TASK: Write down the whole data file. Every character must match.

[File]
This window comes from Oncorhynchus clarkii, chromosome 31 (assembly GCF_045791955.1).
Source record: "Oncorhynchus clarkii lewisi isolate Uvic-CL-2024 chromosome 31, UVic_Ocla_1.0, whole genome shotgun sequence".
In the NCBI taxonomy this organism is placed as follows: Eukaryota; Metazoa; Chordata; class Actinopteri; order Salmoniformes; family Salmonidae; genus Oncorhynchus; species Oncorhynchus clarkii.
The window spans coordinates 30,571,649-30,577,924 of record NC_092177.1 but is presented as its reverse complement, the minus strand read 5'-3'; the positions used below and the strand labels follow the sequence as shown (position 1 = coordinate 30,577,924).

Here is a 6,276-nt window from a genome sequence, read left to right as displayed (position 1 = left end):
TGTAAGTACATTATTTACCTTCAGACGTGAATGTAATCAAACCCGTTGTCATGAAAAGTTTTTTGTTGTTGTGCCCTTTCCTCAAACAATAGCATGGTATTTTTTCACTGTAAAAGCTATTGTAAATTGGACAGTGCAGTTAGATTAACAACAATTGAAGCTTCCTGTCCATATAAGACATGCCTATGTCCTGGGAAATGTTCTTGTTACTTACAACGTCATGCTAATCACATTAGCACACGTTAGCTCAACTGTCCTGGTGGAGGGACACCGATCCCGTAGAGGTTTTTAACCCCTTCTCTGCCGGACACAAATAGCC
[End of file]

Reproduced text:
This window comes from Oncorhynchus clarkii, chromosome 31 (assembly GCF_045791955.1).
Source record: "Oncorhynchus clarkii lewisi isolate Uvic-CL-2024 chromosome 31, UVic_Ocla_1.0, whole genome shotgun sequence".
In the NCBI taxonomy this organism is placed as follows: Eukaryota; Metazoa; Chordata; class Actinopteri; order Salmoniformes; family Salmonidae; genus Oncorhynchus; species Oncorhynchus clarkii.
The window spans coordinates 30,571,649-30,577,924 of record NC_092177.1 but is presented as its reverse complement, the minus strand read 5'-3'; the positions used below and the strand labels follow the sequence as shown (position 1 = coordinate 30,577,924).

Here is a 6,276-nt window from a genome sequence, read left to right as displayed (position 1 = left end):
TGTAAGTACATTATTTACCTTCAGACGTGAATGTAATCAAACCCGTTGTCATGAAAAGTTTTTTGTTGTTGTGCCCTTTCCTCAAACAATAGCATGGTATTTTTTCACTGTAAAAGCTATTGTAAATTGGACAGTGCAGTTAGATTAACAACAATTGAAGCTTCCTGTCCATATAAGACATGCCTATGTCCTGGGAAATGTTCTTGTTACTTACAACGTCATGCTAATCACATTAGCACACGTTAGCTCAACTGTCCTGGTGGAGGGACACCGATCCCGTAGAGGTTTTTAACCCCTTCTCTGCCGGACACAAATAGCC